Building Technologies

Watch: Robot Grasping Issues Solved with New Scanning Technique

26 June 2018

Researchers and roboticists from Queensland University of Technology (QUT) have developed a faster and more accurate way for robots to grasp objects in a vast range of settings. The new method allows robots to grab items in a cluttered area and even objects that are moving and changing. This new development makes robots even better for both industrial and domestic locations.

The robot using grips with the new method. Source: QUTThe robot using grips with the new method. Source: QUT

With the new technique, the robot scans its environment and maps each pixel. This allows the robot to gather information about the object, area depth and the quality of the surroundings before figuring out which grasp would be best to pick up the item. The new approach has accuracy rates of 85 percent for dynamic grasping and 92 percent in a static environment. The approach is based on the generative grasping convolutional neural network (GGCNN).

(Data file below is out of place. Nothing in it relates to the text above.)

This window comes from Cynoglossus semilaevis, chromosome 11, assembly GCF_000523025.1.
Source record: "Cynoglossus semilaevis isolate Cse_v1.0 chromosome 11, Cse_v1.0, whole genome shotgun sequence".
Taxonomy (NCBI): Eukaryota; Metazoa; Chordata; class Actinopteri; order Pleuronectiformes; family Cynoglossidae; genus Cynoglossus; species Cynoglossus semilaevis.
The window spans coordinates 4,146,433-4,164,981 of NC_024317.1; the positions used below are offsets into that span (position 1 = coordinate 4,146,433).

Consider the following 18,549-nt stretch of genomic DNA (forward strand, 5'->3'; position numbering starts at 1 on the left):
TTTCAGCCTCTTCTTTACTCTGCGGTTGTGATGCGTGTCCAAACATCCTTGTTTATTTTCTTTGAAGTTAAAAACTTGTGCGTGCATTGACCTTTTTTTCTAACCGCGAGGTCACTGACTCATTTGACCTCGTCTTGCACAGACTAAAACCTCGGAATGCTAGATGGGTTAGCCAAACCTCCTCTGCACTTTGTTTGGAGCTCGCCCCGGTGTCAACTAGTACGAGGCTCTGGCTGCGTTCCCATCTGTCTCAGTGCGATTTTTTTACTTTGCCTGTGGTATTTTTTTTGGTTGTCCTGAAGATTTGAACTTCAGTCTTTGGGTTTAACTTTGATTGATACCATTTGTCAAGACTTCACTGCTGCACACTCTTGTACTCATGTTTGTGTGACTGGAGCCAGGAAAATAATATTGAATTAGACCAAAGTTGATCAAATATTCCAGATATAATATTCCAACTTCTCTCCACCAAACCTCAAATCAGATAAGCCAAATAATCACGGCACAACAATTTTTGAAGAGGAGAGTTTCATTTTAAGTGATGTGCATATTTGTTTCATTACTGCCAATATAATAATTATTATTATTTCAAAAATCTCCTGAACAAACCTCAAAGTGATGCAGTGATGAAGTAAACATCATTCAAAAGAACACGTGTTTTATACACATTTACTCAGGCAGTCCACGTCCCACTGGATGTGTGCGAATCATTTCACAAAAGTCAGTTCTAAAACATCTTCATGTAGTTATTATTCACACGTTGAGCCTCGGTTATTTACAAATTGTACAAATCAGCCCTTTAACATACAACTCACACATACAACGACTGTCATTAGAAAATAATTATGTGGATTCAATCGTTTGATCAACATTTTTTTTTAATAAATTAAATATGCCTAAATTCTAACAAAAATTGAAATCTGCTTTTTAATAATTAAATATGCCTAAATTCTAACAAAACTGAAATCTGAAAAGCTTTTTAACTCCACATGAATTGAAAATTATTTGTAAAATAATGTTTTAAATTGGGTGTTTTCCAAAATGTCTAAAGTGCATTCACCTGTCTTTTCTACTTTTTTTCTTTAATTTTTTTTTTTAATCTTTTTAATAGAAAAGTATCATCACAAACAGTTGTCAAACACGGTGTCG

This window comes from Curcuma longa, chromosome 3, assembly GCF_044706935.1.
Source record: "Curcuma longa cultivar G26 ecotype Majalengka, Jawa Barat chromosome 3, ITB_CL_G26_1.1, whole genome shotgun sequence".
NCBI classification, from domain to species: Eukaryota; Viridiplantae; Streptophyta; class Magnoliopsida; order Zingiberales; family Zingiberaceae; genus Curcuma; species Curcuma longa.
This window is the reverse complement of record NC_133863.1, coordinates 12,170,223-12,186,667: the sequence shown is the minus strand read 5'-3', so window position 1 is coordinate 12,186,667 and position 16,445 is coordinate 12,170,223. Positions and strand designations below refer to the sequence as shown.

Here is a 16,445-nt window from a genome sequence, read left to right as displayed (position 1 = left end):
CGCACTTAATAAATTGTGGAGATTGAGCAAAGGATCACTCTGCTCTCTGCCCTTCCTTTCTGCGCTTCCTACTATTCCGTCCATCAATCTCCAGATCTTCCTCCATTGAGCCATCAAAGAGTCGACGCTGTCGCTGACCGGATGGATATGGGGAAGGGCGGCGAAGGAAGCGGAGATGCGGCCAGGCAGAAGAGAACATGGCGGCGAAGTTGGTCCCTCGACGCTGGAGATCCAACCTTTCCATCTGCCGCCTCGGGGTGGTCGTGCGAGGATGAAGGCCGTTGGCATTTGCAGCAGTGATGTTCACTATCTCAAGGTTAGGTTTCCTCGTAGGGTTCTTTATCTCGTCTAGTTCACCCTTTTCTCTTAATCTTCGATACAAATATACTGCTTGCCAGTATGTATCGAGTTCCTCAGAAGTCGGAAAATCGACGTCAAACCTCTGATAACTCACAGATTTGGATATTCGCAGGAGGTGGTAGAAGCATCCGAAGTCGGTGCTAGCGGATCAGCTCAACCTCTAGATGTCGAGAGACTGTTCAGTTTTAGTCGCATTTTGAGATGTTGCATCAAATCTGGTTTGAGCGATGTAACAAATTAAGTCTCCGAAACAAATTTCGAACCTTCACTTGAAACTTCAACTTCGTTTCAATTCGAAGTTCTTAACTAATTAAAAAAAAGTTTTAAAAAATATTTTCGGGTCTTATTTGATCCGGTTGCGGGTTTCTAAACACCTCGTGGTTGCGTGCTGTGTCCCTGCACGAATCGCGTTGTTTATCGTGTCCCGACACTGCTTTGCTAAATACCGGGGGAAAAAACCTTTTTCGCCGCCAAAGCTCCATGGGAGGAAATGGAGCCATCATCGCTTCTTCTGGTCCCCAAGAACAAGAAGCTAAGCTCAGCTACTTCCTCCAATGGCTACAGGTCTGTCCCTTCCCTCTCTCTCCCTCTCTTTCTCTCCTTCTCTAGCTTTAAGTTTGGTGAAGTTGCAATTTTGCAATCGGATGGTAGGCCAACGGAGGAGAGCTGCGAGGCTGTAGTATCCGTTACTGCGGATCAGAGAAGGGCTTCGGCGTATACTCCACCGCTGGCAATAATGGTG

Grasping has been difficult for robots to do in the past because they have to test many grasping techniques before finding the right one. They have also struggled with picking up a previously grasped item when that item has been moved or changed in some way. In both industrial and home environments, objects will not always be in the same area or even in the same position. Robots need to be able to adapt to new movements no matter what environments they are in.

The new method is a real-time, object-independent grasp synthesis for closed-loop grasping, and fixes or improves upon all of the issues previously mentioned. It opens new doors for robots in many industries and areas, ranging from factories to the home.



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